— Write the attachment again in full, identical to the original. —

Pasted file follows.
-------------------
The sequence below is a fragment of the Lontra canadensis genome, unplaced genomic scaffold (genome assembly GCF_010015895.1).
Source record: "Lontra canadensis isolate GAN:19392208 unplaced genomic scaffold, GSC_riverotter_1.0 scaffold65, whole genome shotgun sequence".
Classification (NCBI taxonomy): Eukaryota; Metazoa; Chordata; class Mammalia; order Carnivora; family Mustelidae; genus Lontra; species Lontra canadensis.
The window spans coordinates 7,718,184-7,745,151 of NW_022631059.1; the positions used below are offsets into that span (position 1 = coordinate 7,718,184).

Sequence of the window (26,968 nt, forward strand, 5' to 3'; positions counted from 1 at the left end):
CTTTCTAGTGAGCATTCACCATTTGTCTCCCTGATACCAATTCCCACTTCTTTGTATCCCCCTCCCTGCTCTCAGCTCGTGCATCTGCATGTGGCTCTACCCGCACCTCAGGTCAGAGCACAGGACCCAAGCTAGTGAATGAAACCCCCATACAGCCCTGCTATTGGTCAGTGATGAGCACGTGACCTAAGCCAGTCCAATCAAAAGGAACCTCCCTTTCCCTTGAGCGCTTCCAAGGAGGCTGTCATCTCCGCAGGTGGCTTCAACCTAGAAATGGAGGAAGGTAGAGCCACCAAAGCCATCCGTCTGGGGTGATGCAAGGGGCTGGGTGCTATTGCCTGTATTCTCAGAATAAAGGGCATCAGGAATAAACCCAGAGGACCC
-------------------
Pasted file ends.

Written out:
The sequence below is a fragment of the Lontra canadensis genome, unplaced genomic scaffold (genome assembly GCF_010015895.1).
Source record: "Lontra canadensis isolate GAN:19392208 unplaced genomic scaffold, GSC_riverotter_1.0 scaffold65, whole genome shotgun sequence".
Classification (NCBI taxonomy): Eukaryota; Metazoa; Chordata; class Mammalia; order Carnivora; family Mustelidae; genus Lontra; species Lontra canadensis.
The window spans coordinates 7,718,184-7,745,151 of NW_022631059.1; the positions used below are offsets into that span (position 1 = coordinate 7,718,184).

Sequence of the window (26,968 nt, forward strand, 5' to 3'; positions counted from 1 at the left end):
CTTTCTAGTGAGCATTCACCATTTGTCTCCCTGATACCAATTCCCACTTCTTTGTATCCCCCTCCCTGCTCTCAGCTCGTGCATCTGCATGTGGCTCTACCCGCACCTCAGGTCAGAGCACAGGACCCAAGCTAGTGAATGAAACCCCCATACAGCCCTGCTATTGGTCAGTGATGAGCACGTGACCTAAGCCAGTCCAATCAAAAGGAACCTCCCTTTCCCTTGAGCGCTTCCAAGGAGGCTGTCATCTCCGCAGGTGGCTTCAACCTAGAAATGGAGGAAGGTAGAGCCACCAAAGCCATCCGTCTGGGGTGATGCAAGGGGCTGGGTGCTATTGCCTGTATTCTCAGAATAAAGGGCATCAGGAATAAACCCAGAGGACCC